Breck Bednar 'would still be alive today' if police had not ignored mother's plea for help over grooming fears

The teenager was murdered by a man he met online in a 'sadistic or sexual motivated' attack at the man's flat in February 2014

Caroline Mortimer@cjmortimer
Monday 23 November 2015 15:16
Breck Bednar was murdered by Lewis Daynes after being groomed online
Breck Bednar was murdered by Lewis Daynes after being groomed online

The mother of a teenager murdered by a sex offender he met on the internet has said he would still be alive if Surrey Police had not ignored her pleas for help.

Breck Bednar, 14, was stabbed to death in a "sadistic or sexual motivated" attack by Lewis Daynes, then 18, at Daynes’ Essex flat in February 2014 after being groomed online.

His mother, Lorin LaFave, told the Daily Mail she had called the 101 non-emergency line two months before the murder, "begging" them to protect her son.

But the "incompetent and uncaring" call dispatcher handed her a reference number after 12 minutes on the line.

Lorin La Fave said her call to a 101 dispatcher was dismissed after 12 minutes

It was later revealed the case had been closed by a junior member of staff just an hour later, without the most basic checks carried out.

If they had checked the national police database it would have revealed Daynes had been accused of raping a 15-year-old boy three years before.

She said: "If I had called one minute later and got a different person my son would still be alive today.

"I should have called 999. But I knew it was not an emergency. People trust those who answer 101 to do the right thing. Otherwise what is the point in having it?"

Lewis Daynes had previously been accused of raping a 15-year-old boy

It comes as the Independent Police Complaints Commission published a report on the handling of the case, which found her call should have been taken seriously.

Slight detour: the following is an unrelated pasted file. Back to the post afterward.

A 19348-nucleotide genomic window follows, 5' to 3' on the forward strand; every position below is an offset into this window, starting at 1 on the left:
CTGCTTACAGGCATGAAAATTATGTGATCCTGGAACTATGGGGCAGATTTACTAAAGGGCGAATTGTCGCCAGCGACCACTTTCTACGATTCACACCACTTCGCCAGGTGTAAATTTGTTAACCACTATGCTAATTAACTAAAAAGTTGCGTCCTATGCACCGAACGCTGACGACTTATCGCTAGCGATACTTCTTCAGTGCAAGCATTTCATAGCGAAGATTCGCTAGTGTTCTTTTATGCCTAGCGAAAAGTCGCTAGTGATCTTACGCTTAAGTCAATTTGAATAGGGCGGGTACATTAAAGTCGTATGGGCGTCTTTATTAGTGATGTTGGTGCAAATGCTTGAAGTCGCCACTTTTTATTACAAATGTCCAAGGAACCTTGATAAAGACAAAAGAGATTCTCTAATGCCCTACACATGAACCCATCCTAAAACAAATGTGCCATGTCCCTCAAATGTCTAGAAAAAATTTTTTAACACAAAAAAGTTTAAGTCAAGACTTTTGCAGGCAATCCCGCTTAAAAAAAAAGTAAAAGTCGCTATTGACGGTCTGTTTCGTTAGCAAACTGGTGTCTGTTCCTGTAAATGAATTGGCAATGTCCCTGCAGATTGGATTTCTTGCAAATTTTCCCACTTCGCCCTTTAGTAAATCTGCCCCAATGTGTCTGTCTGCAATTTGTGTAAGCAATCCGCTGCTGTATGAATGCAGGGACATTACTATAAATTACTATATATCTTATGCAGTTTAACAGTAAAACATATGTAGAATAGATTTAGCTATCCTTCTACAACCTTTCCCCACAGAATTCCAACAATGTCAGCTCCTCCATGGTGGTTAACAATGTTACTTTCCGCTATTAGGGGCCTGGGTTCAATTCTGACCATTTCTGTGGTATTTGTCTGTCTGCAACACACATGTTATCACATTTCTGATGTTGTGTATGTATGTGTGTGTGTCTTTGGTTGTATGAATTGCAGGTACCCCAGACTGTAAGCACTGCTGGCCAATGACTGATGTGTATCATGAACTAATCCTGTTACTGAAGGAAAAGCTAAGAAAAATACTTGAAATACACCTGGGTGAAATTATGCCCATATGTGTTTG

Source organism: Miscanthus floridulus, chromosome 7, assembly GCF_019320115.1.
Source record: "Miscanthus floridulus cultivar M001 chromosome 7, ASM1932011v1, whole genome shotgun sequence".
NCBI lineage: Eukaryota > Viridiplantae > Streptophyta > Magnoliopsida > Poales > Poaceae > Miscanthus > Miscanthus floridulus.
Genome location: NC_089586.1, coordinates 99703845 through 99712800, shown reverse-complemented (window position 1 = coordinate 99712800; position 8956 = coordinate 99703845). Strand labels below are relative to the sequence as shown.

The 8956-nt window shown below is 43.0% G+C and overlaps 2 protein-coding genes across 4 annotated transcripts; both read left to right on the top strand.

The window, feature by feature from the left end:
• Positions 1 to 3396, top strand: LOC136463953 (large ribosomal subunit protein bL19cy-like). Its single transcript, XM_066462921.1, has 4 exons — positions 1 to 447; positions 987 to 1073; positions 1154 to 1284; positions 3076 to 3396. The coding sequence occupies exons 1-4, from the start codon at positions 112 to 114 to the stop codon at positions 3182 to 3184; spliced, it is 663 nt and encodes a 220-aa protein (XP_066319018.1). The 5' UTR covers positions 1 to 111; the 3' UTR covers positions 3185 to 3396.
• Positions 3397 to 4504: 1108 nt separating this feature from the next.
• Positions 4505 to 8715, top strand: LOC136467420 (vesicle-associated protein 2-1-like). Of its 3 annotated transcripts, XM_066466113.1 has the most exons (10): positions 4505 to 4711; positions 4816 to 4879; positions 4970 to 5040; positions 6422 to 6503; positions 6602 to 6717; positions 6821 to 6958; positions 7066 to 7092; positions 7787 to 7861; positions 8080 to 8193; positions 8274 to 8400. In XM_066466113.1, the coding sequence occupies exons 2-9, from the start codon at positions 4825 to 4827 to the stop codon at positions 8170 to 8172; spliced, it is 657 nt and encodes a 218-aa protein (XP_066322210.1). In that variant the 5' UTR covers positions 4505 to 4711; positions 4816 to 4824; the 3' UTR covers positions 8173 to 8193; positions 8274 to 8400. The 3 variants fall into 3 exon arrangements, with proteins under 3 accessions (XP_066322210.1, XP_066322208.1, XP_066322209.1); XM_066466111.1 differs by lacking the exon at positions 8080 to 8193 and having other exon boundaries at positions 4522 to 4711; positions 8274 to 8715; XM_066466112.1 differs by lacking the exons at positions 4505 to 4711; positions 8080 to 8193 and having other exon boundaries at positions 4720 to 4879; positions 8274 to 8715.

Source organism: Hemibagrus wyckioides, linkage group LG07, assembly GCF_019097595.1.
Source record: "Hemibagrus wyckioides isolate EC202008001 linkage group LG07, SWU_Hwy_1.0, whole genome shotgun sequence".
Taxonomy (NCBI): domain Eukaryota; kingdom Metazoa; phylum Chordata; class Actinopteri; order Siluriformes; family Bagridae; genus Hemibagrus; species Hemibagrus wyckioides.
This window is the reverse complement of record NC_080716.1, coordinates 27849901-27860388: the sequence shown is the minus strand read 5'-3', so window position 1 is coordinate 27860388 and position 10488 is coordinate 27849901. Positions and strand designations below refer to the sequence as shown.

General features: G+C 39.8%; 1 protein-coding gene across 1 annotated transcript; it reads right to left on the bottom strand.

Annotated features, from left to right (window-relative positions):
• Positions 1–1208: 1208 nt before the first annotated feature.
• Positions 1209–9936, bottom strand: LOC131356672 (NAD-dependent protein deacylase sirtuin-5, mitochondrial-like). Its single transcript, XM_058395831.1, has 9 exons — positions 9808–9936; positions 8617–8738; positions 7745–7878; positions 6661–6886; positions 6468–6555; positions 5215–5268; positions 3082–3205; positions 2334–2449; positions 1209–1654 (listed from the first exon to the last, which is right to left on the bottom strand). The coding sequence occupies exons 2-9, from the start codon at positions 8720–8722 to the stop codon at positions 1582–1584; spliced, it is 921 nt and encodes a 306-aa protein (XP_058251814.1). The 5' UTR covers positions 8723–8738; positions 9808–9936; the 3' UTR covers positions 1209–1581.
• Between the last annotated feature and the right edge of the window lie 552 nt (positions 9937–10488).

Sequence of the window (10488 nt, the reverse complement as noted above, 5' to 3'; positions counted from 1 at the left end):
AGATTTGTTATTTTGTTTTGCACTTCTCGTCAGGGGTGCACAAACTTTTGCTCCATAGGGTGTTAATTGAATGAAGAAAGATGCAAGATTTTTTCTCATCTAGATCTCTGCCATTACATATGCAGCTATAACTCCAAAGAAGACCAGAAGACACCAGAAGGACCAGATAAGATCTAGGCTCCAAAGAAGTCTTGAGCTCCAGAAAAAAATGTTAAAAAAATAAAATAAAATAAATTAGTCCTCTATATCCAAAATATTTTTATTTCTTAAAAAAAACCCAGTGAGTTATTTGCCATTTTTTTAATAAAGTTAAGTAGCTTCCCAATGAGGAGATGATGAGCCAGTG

The report said the call handler and their supervisor lacked knowledge about how to handle grooming cases.

It said a Police National Computer (PNC) check should have been carried out to find Daynes’ previous record and Ms LaFave was not given information about specialist agencies such as the Child Exploitation and Online Protection Centre.

IPCC commissioner Jennifer Izekor said: "Police call handlers need to be properly trained to recognise the danger signs and to give the right support and information. Sadly, in the case of Breck and his family, the support they needed was not given.

"Lessons must be learned; that is why I have written to the NPCC (National Police Chiefs’ Council) to ask them to consider current national guidance and to alert forces across England and Wales to our recommendations so forces can satisfy themselves that they have the right training and procedures in place."

Assistant chief constable of Surrey Police, Gavin Stephens said: "The death of Breck Bednar has been a tragic incident for all involved and our thoughts remain with his family and friends.

"Following the notification of Breck's death, Surrey Police referred the case to the IPCC and carried out an internal investigation to identify improvements the force could make around how information is handled and shared and implemented these at the earliest opportunity.

"Surrey Police takes all allegations of grooming or child sexual exploitation extremely seriously and encourages anyone who has been affected by such crimes, whether recent or non-recent, to speak with police."

Additional reporting by PA